Turner v. Kansas City So. RR Co., 675 F.3d 887, 114 FEP 1044 (5th Cir. 2012). Panel: DENNIS, Southwick [OWEN, dissenting]. Claims on Appeal:1. Title VII termination (race - two employees). 2. Title VII termination (race - two employees). Disposition Below: 1. Summary judgment [defendant] 2. Summary judgment [defendant]. Outcome on Appeal: 1. Affirmed [defendant]. 2. Reversed [plaintiff]. Grounds: 1. Plaintiffs fail to produce prima facie evidence that two plaintiffs were substantially related to white workers for comparative purposes for discipline. 2. The employer originally named (and produced for depositions) the individuals said to have been the decision makers in each disciplinary action, yet when deposed these witnesses actually denied involvement in these decisions. Only four years after the decisions were made, the employer finally produced a single, individual decision maker (Mr. Thorness, General Superintendent of Transportation), but by this point the witness could not recollect the precise details of these disciplinary actions. Two employees challenged the initial decisions to discipline (not the eventual resolution on appeal), and that in each case they were able to identify a white employee who was either jointly involved in the incident or committed a violation of equivalent severity. (In dicta, EEOC held not to timely raise another, more succinct argument under the "same incident" test - McDonald v. Santa Fe Trail Transportation Co., 427 U.S. 273 (1976) - that where a white employee receives lesser discipline than a black employee for the same accident, the employee establishes a prima facie case.) In making out the prima facie case, incidents need not be identical, and "similitude of employee violations may turn on the 'comparable seriousness' of the offenses for which discipline was meted out and not necessarily on how company codes an infraction under its rules and regulations.'" Plaintiffs were able to establish that their disciplinary histories were comparable to their white counterparts. Under Texas Department of Community Affairs v. Burdine, 450 U.S. 248 (1981), employer was required to produce admissible evidence of a valid, non-racially biased reason for the actions. But in the absence of testimony by the decision maker about the reasons for each decision, there was no such evidence. Avowed decision maker's declaration did not meet the Burdine burden of production. "A declaration from someone who acknowledges he may not even have been the decision-maker and makes no effort to re-evaluate what he would have done at the time based on what would have been before him, produces nothing to support the employer's evidentiary burden." Although disciplinary files included other documents discussing the circumstances of each incident, none bore on the admitted decision maker's actual rationale for why he made disparate decisions for white and black employees.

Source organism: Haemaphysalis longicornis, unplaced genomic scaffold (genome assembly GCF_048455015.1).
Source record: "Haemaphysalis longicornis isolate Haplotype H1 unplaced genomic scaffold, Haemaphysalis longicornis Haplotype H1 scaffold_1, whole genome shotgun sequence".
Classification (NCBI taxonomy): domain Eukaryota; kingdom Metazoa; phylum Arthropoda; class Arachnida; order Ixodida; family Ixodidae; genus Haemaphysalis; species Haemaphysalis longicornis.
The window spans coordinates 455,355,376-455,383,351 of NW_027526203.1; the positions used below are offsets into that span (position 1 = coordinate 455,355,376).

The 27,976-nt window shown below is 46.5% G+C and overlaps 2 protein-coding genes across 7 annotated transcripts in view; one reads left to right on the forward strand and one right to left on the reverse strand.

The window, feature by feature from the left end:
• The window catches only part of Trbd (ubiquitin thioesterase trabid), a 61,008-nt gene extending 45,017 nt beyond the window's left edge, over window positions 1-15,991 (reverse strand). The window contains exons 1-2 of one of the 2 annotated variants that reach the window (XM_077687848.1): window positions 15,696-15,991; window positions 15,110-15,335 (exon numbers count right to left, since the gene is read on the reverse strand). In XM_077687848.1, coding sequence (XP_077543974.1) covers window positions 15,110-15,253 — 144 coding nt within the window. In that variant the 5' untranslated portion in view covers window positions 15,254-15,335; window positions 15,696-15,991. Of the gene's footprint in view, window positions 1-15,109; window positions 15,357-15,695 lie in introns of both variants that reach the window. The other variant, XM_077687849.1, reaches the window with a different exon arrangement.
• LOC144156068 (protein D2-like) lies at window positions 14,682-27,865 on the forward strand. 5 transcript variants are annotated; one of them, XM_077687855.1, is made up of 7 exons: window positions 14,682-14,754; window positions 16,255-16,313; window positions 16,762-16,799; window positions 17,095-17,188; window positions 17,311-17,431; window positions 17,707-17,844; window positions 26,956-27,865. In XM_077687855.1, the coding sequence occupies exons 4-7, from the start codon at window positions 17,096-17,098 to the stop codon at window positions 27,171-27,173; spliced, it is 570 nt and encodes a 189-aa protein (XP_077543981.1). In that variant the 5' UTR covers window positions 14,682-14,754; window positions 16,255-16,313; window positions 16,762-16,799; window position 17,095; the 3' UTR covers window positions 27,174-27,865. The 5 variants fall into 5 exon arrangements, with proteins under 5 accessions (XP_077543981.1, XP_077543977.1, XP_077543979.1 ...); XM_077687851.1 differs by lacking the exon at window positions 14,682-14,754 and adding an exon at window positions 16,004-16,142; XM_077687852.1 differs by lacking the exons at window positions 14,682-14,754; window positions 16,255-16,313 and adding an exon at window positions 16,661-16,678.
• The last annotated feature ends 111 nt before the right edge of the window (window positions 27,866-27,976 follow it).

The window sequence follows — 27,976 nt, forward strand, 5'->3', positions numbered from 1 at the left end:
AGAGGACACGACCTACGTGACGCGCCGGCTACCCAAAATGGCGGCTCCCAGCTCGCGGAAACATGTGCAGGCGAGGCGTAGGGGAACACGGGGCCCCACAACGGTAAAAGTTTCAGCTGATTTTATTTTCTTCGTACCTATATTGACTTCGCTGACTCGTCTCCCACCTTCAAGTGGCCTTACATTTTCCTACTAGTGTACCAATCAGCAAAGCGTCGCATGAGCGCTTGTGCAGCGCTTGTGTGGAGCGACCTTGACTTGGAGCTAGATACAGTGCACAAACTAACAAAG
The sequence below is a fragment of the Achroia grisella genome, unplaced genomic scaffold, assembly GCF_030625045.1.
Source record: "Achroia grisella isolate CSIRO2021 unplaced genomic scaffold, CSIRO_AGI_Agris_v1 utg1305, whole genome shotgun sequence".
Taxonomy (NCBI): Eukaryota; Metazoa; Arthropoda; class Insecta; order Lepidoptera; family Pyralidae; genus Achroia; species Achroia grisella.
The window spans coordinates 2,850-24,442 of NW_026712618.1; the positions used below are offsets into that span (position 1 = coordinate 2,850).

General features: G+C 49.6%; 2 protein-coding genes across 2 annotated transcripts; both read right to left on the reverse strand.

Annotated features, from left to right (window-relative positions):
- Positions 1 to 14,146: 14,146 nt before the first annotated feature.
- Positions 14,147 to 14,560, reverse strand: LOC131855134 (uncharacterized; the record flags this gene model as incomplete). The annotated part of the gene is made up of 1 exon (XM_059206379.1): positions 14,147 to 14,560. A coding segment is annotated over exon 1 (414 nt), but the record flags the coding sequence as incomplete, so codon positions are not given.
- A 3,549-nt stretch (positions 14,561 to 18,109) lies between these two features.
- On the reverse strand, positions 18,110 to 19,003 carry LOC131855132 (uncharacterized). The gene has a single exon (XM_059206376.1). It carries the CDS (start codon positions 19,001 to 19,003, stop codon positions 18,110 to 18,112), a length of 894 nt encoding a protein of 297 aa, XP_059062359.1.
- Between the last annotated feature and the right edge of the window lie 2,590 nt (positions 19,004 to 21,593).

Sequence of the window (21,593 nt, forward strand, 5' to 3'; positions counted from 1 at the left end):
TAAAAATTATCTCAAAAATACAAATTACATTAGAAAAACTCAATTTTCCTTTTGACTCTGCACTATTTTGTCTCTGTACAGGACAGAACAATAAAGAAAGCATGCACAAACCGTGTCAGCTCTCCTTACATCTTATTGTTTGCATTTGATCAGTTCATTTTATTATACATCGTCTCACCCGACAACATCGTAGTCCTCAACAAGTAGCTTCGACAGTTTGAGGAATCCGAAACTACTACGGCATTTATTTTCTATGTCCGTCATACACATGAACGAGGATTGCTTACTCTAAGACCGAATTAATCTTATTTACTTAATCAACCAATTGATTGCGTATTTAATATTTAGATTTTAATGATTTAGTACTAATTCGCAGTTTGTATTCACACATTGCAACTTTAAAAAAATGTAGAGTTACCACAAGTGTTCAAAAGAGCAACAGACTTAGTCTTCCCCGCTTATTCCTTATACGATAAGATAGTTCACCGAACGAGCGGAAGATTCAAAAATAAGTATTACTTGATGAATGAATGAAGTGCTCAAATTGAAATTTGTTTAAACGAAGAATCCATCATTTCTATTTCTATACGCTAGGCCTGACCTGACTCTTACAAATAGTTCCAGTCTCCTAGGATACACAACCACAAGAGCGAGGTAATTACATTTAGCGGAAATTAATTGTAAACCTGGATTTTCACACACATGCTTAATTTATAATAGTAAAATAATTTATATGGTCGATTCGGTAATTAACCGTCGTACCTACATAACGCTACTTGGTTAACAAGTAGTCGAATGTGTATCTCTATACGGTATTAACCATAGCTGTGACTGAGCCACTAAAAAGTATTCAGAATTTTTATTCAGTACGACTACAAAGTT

Nassar v. Univ. of Texas Southwestern Med. Ctr., 674 F.3d 448, 114 FEP 986 (5th Cir. 2012). Panel: REAVLEY, Elrod, Haynes. Claims on Appeal: 1. Title VII retaliation. 2. Title VII constructive discharge (race). Disposition Below: 1. Judgment after a jury trial ($436,167 back pay, $3 million compensatory, capped at $300,000) [plaintiff]. 2. Judgment after a jury trial [plaintiff]. Outcome on Appeal: 1. Affirmed [defendant]. 2. Reversed [plaintiff]. Grounds: 1. Jury could have held that blocking employee's transfer was motivated by retaliation instead of provision of contract between institutions. Case remanded for retrial on damages. Because the constructive discharge claim carried a substantial back-pay remedy, and jury's award was vacated, new trial required. Court approved setting back pay by comparing his employment to the lost opportunity at the second hospital, rather than the first. "By retaliating against Nassar and blocking his job with [the second hospital], UTSW deprived Nassar of the pay he otherwise would have earned there. Therefore, to make Nassar whole, the back pay ought to be measured against what Nassar would have made at [the second hospital]." The court also holds that lost honouraria income is not recoverable as back pay, because it was not (strictly speaking) income, but it could be recovered under 42 U.S.C.§1981a(b)(2), as "future pecuniary losses." 2. Harassment that merely constituted "hostile work environment" without aggravated circumstances does not support verdict for constructive discharge.

Hernandez v. Yellow Transportation, Inc., 641 F.3d 118, 112 FEP 417 (5th Cir. 2011). Panel: SOUTHWICK, Clement, Haynes. Claims on Appeal: 1. Title VII retaliation. 2. Title VII harassment (race). 3. Title VII termination (race). Disposition Below: 1. Summary judgment [defendant]. 2. Summary judgment [defendant]. 3. Summary judgment [defendant]. Outcome on Appeal: 1. Affirmed [defendant]. 2. Affirmed [defendant]. 3. Affirmed [defendant]. Grounds: 1. Four incidents of harassment, two comments directed at each of the two plaintiffs, over a decade not sufficient to be severe or pervasive; other incidents of hostility not shown to be racially motivated. Harassment of African-Americans not probative of hostility toward Latinos, such as plaintiffs. White plaintiff did not establish "associational" harassment because there was no record of a personal relationship between that plaintiff and Latino employees. 2. Co-worker harassment cannot be imputed to employer under a retaliation theory. Employee also failed to establish causal link between protected activity and alleged act of retaliation (termination and reinstatement, without back pay). 3. Although terminated employee was assumed to have established prima facie case of discrimination, there was insufficient evidence of pretext: no similarly situated persons (fired for misconduct), no evidence that co-worker animus was related to final decision, no evidence that knife-wielding incident related to plaintiff (that occurred years after termination) was in any way connected to protected activities.